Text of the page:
As in many large organizations, the identity and access management program at Jackson National Life Insurance Company (Jackson) grew organically over time. Most of those growth processes were done manually. As new applications and requests for access to existing applications would arrive, the identity team would get to work on integrating access to those applications or provision new users to the correct resources.
With 120 applications, and growing, manual processes were becoming increasingly unwieldy, in some cases, it could take up to 10 days for access to be provided to a new user. In addition to on-boarding new applications and users into their system, Jackson also needed to continuously manage user access rights to existing applications and periodically certify that only the appropriate levels of access were in place for each user.
This manual process was not ideal for a company that provides annuities to its retail investors and fixed income products to its institutional investors. Today, the Lansing, Michigan company employs about 5,000 individuals and has affiliates across the United States.
“These manual processes involved cultivating a lot of spreadsheets and reports,” said Ken Hudok, associate vice president of identity and access management at Jackson. “The identity team would spend a month just to generate all of the reports that they distributed out to business managers to review,” he said.
Business managers would have to painstakingly audit, line by line, each spreadsheet to verify that every user had the right level of access to the right resources. The identity team was also experiencing increased audit and regulatory compliance demands.
The combined identity-related regulatory compliance, security, and traditional user-access demands of the business required Hudok and his team to rethink how to approach identity management. “We set out to find the best way to centralize our identity governance and access certifications across the enterprise,” he said.
Toward centralized identity governance
So that the team could improve their identity-management program by streamlining and automating their processes, they sought an identity management platform that could help them effectively get the job done. They chose IdentityIQ from SailPoint.
IdentityIQ helps Jackson to better manage their identities by providing the visibility they need in their apps, users, data, and access rights. IdentityIQ not only makes it possible to streamline manual processes but also put the right prevention and detection controls in place to improve security and compliance.
Since the deployment, the identity team has centralized and automated the certification process for many of its crucial and regulated business applications within a system the identity team has dubbed the Jackson Identity Lifecycle System (JILS). The intent of JILS is to provide a common user interface for Jackson’s bi-annual certification campaigns.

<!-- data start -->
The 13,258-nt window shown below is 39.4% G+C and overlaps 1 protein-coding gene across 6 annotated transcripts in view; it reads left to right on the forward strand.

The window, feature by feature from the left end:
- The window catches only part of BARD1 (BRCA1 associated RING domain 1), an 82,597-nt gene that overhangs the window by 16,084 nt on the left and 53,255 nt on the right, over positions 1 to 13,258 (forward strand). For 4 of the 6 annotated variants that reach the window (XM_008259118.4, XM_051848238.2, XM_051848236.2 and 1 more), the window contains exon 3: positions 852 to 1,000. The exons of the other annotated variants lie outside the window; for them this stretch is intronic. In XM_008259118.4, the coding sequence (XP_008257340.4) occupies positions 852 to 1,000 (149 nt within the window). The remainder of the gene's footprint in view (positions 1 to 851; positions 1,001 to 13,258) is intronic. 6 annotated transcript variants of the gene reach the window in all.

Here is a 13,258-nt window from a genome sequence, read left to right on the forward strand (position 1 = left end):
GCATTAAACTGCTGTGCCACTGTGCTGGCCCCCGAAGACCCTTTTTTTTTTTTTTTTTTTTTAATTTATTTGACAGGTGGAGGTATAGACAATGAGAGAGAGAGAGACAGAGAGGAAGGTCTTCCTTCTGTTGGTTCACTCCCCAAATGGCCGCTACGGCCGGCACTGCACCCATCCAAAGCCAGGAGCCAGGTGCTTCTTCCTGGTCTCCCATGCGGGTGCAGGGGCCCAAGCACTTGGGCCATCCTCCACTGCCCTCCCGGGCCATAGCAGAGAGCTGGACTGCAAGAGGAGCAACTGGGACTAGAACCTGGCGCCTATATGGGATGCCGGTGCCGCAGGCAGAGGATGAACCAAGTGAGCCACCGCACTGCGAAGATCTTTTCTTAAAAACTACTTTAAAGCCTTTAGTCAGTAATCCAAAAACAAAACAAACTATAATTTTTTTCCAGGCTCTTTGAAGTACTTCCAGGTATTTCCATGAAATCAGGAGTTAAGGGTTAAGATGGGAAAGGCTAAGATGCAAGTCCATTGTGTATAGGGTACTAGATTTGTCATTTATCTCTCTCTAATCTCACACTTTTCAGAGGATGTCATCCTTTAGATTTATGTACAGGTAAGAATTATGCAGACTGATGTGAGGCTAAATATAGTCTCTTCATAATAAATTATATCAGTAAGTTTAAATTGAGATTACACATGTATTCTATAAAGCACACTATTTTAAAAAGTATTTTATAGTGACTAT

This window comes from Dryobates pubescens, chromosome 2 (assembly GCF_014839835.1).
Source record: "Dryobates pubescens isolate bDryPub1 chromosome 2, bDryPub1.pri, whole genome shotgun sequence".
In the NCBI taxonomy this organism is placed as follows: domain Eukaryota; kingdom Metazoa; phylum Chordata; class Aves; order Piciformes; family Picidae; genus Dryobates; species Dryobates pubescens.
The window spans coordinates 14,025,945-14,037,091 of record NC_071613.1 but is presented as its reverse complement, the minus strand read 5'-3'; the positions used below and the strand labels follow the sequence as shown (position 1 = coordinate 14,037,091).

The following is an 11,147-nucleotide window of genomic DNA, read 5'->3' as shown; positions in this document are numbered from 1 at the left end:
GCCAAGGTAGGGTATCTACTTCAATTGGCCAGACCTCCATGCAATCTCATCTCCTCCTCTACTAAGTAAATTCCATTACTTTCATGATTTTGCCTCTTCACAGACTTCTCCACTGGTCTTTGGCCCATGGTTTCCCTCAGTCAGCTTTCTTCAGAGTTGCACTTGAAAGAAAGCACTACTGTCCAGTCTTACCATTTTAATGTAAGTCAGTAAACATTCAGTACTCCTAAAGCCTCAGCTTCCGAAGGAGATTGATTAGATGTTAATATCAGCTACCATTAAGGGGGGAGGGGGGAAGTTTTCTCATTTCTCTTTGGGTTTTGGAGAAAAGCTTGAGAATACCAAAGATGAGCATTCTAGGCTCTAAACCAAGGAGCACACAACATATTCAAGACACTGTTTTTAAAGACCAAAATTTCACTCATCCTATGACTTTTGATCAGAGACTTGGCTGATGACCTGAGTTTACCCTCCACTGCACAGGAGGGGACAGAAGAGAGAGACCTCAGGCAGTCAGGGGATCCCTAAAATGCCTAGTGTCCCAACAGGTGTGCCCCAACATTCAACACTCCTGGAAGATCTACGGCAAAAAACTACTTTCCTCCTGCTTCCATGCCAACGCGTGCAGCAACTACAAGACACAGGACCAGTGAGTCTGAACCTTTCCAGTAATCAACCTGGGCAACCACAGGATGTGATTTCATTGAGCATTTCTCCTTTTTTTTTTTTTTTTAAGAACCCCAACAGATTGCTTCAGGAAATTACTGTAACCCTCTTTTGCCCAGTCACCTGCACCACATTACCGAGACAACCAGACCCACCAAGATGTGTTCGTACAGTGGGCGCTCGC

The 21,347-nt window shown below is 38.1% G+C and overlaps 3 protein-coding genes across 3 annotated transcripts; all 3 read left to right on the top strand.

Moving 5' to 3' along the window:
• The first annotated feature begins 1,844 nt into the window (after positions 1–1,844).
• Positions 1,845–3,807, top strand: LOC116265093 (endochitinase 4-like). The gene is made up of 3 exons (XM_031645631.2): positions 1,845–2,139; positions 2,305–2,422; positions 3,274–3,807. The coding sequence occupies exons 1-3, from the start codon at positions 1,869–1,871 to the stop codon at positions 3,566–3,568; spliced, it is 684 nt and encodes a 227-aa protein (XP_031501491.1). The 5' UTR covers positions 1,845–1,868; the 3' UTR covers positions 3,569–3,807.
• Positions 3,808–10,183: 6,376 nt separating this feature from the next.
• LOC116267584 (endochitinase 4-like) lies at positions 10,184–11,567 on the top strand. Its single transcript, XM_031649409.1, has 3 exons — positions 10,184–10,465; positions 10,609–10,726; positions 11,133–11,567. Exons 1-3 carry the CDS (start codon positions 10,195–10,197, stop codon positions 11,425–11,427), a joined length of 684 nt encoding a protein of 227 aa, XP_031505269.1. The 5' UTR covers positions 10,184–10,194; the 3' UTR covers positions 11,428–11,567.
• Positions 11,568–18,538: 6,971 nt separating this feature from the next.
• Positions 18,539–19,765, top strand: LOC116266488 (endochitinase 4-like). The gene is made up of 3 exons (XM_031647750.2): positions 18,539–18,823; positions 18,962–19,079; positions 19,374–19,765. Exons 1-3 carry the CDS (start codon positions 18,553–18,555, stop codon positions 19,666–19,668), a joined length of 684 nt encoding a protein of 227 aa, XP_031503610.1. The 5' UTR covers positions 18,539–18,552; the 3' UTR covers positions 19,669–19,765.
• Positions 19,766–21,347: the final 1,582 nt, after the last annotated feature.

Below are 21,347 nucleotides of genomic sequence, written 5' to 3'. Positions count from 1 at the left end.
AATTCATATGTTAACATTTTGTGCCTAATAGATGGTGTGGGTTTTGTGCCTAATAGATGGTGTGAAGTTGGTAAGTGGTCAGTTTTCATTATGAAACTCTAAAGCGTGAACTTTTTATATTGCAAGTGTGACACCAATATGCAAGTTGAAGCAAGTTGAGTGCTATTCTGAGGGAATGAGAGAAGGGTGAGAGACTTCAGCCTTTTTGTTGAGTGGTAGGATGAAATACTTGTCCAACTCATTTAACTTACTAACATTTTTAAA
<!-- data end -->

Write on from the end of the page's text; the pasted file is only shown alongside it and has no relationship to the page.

During the spring, JILS was used to certify the access of their Sarbanes-Oxley related applications, and during the fall JILS was used to certify the access of privileged accounts and other critical systems. Using JILS, powered by IdentityIQ, Jackson’s identity teams can now automatically review access to their critical systems across their environment and determine whether that access is appropriate.
To ensure the integration of applications into JILS went smoothly, Hudok explained how the team focused on a straightforward catalog of entitlements, which includes entitlement definitions and access requirements.
Effective results and future identity goals
The implementation of JILS has eliminated the manual work for applications in the system that business and identity teams had to do previously. Additionally, not only has the process been streamlined and accelerated, but it’s also reduced a considerable amount of risk. The automated processes have cut unnecessary access rights by 10 to 25 percent for each certification campaign. “This is not only time saving, but it also reduces our threat exposure by eliminating unnecessary access,” Hudok said. “This has provided a tremendous value across the enterprise,” he added.
While there has been a considerable success so far, there’s still much more to come. To date, 40 of Jackson’s 120 applications have been integrated into JILS. Throughout the year ahead, the identity team at Jackson will focus on further enhancing their ability for workforce associates to request access through JILS. “We are going to work toward unifying all of the identity request and approval processes to most of our applications and automate it through provisioning connectors,” Hudok said.
Additionally, the team will move toward role-based access control. “In this next campaign, we’re creating role compositions for job roles. This way, if someone performs a certain function in a part of our organization, the role owner can define that job role based on the entitlements and entitlement roles and that access can be certified,” Hudok explained.
Today, Hudok appreciates how far they’ve brought their identity-management program and is confident there’s more success on the way. “We are much more efficient than we were before, we get consistent answers for the business units and we are improving our risk posture,” he said. “The feedback on how easy it is to add new users has been tremendous,” Hudok said.